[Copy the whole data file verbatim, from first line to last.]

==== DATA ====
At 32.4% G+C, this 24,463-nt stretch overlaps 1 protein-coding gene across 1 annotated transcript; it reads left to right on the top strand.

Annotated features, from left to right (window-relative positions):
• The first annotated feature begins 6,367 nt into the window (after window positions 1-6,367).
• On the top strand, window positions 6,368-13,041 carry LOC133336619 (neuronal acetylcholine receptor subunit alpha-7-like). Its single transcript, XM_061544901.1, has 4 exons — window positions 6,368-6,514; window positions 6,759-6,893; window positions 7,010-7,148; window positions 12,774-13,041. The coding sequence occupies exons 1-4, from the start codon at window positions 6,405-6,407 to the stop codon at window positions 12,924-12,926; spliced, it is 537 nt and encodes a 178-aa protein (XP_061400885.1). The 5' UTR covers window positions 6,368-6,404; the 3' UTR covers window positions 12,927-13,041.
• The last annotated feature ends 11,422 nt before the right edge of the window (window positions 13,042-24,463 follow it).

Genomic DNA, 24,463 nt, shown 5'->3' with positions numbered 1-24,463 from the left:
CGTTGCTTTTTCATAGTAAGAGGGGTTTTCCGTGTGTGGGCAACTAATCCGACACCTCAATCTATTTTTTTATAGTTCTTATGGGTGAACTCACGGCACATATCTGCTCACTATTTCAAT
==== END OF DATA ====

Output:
At 32.4% G+C, this 24,463-nt stretch overlaps 1 protein-coding gene across 1 annotated transcript; it reads left to right on the top strand.

Annotated features, from left to right (window-relative positions):
• The first annotated feature begins 6,367 nt into the window (after window positions 1-6,367).
• On the top strand, window positions 6,368-13,041 carry LOC133336619 (neuronal acetylcholine receptor subunit alpha-7-like). Its single transcript, XM_061544901.1, has 4 exons — window positions 6,368-6,514; window positions 6,759-6,893; window positions 7,010-7,148; window positions 12,774-13,041. The coding sequence occupies exons 1-4, from the start codon at window positions 6,405-6,407 to the stop codon at window positions 12,924-12,926; spliced, it is 537 nt and encodes a 178-aa protein (XP_061400885.1). The 5' UTR covers window positions 6,368-6,404; the 3' UTR covers window positions 12,927-13,041.
• The last annotated feature ends 11,422 nt before the right edge of the window (window positions 13,042-24,463 follow it).

Genomic DNA, 24,463 nt, shown 5'->3' with positions numbered 1-24,463 from the left:
CGTTGCTTTTTCATAGTAAGAGGGGTTTTCCGTGTGTGGGCAACTAATCCGACACCTCAATCTATTTTTTTATAGTTCTTATGGGTGAACTCACGGCACATATCTGCTCACTATTTCAAT